modernize, overhaul, modernise - make repairs, renovations, revisions or adjustments to; "You should overhaul your car engine"; "overhaul the health care system"
re-create - create anew; "Re-create the boom of the West on a small scale"
restore, reconstruct - return to its original or usable and functioning condition; "restore the forest to its original pristine condition"
2.regenerate - amplify (an electron current) by causing part of the power in the output circuit to act upon the input circuit
increase - make bigger or more; "The boss finally increased her salary"; "The university increased the number of students it admitted"
3.regenerate - bring, lead, or force to abandon a wrong or evil course of life, conduct, and adopt a right one; "The Church reformed me"; "reform your conduct"
alter, change, modify - cause to change; make different; cause a transformation; "The advent of the automobile may have altered the growth pattern of the city"; "The discussion has changed my thinking about the issue"
see the light, straighten out, reform - change for the better; "The lazy student promised to reform"; "the habitual cheater finally saw the light"
moralise, moralize - improve the morals of
4.regenerate - return to life; get or give new life or energy; "The week at the spa restored me"
reincarnate, renew - cause to appear in a new form; "the old product was reincarnated to appeal to a younger market"
resurrect, revive - restore from a depressed, inactive, or unused state; "He revived this style of opera"; "He resurrected the tango in this remote part of Argentina"
regenerate, renew - reestablish on a new, usually improved, basis or make new or like new; "We renewed our friendship after a hiatus of twenty years"; "They renewed their membership"
5.regenerate - replace (tissue or a body part) through the formation of new tissue; "The snake regenerated its tail"
re-create - create anew; "Re-create the boom of the West on a small scale"
6.regenerate - be formed or shaped anew
take form, take shape, spring, form - develop into a distinctive entity; "our plans began to take shape"
7.regenerate - form or produce anew; "regenerate hatred"
create, make - make or cause to be or to become; "make a mess in one's office"; "create a furor"
8.regenerate - undergo regeneration
rejuvenate - become young again; "The old man rejuvenated when he became a grandfather"
change - undergo a change; become different in essence; losing one's or its original nature; "She changed completely as she grew older"; "The weather changed last night"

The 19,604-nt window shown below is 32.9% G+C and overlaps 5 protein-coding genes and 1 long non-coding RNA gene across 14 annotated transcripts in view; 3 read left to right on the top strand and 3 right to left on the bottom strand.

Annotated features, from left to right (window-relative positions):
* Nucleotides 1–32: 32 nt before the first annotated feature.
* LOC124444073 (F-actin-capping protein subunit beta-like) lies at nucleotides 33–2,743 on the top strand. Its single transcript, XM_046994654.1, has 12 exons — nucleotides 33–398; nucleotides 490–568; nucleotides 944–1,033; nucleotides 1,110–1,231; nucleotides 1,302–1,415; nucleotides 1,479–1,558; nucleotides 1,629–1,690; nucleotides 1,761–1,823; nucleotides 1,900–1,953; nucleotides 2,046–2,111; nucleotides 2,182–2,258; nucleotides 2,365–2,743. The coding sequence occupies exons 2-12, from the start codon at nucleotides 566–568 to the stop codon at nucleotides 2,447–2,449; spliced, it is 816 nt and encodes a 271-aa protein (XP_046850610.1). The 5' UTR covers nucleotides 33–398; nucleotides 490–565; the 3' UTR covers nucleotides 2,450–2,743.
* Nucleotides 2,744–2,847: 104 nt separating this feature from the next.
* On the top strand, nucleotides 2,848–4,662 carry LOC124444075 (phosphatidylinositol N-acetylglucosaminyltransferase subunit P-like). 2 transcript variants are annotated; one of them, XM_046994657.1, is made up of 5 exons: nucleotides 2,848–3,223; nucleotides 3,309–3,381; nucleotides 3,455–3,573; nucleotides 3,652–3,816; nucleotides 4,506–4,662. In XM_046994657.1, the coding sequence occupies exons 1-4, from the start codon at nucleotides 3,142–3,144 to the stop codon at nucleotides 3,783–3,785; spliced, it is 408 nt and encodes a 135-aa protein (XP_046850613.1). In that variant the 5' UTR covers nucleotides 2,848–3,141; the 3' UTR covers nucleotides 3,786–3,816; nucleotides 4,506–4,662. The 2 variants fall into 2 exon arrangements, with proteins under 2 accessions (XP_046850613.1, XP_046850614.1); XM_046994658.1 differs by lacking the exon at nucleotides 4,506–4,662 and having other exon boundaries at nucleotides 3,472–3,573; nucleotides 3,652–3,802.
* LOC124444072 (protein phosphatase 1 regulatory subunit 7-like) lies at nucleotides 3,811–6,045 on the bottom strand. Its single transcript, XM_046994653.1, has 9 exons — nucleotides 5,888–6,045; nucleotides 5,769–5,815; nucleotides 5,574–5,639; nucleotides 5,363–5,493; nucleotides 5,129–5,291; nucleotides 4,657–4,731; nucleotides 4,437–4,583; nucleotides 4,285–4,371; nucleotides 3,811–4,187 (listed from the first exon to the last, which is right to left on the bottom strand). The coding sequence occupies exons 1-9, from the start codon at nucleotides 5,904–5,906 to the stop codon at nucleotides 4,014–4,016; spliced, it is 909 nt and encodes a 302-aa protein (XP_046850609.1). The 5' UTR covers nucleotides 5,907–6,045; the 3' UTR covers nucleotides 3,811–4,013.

9.regenerate - restore strength; "This food revitalized the patient"
ameliorate, improve, meliorate, amend, better - to make better; "The editor improved the manuscript with his changes"
rejuvenate - make younger or more youthful; "The contact with his grandchildren rejuvenated him"
Adj.1.regenerate - reformed spiritually or morally; "a regenerate sinner"; "regenerate by redemption from error or decay"
saved - rescued; especially from the power and consequences of sin; "a saved soul"
unregenerated, unregenerate - not reformed morally or spiritually; "unregenerate human nature"; "unregenerate conservatism"

regenerate

verb renew, restore, revive, renovate, change, reproduce, uplift, reconstruct, re-establish, rejuvenate, kick-start (informal), breathe new life into, invigorate, reinvigorate, reawaken, revivify, give a shot in the arm, inspirit The government will continue to regenerate inner city areas.
decline, degenerate, stagnate, stultify, become moribund
Translations
elävöittääelvyttääkehittääregeneroidauudistaa

regenerate

A. [rɪˈdʒenəreɪt] VTregenerar
B. [rɪˈdʒenərɪt] ADJregenerado

regenerate

[rɪˈdʒɛnəreɪt]
vt
[+ area] → régénérer; [+ economy] → régénérer
to regenerate the local economy → régénérer l'économie locale
[+ cells, tissue] → régénérer
vi [cells, tissue] → se régénérer

regenerate

vt
(= renew, re-create)erneuern; to be regeneratedsich erneuern, sich neu bilden, sich regenerieren; (fig: person: by holiday etc) → sich erholen; (esp Rel) → erneuert werden
(Elec) → rückkoppeln
vi (esp Sci) → sich regenerieren
adjregeneriert

regenerate

[rɪˈdʒɛnəˌreɪt] (frm)
1. vt (Bio) (fig) (society) → rigenerare; (feelings, enthusiasm) → far rinascere
2. vi (see vt) → rigenerarsi; (XXX) → rinascere

re·gen·er·ate

v. regenerar.

regenerate

vi regenerarse
References in classic literature ?
Little friend," said he, in quite a changed tone--while his face changed too, losing all its softness and gravity, and becoming harsh and sarcastic--"you have noticed my tender penchant for Miss Ingram: don't you think if I married her she would regenerate me with a vengeance?
Together we may do still more to regenerate our dying planet.
Those poor lean cobblers, who think they can help to regenerate mankind by setting out to preach in the morning twilight before they begin their day's work, may well have a poor opinion of me.
We have seen pictures of martyrs enough, and saints enough, to regenerate the world.
And believe me, if I still value my life it is only because I still hope to meet such a divine creature, who will regenerate, purify, and elevate me.
With him the problems are all soluble by the enlightened and regenerate will; there is no baffling Fate, but a helping God.
A new epoch for Europe is inaugurated, with enlightened China on the east and enlightened Pan-America on the west--the two great peace powers whom God has preserved to regenerate chastened and forgiven Europe.
The findings suggest that some salamander relatives had the ability to regenerate body parts nearly 80 million years before the first salamander existed.
Objective: The ability to regenerate lost body parts is widespread amongst animals, yet humans, for example, can only regenerate specific organs.
Lizards have the unique ability to regenerate their tail; researchers have studied this ability and have found a way in which human beings can regenerate their limbs.
The transparent gel film had formed after removal of DMAc was immersed in distilled water for 30 minutes to regenerate cellulose and extract the DMAC/LiCl co-solvent.
Washington, May 9 ( ANI ): Researchers have developed materials that not only heal but are able to regenerate.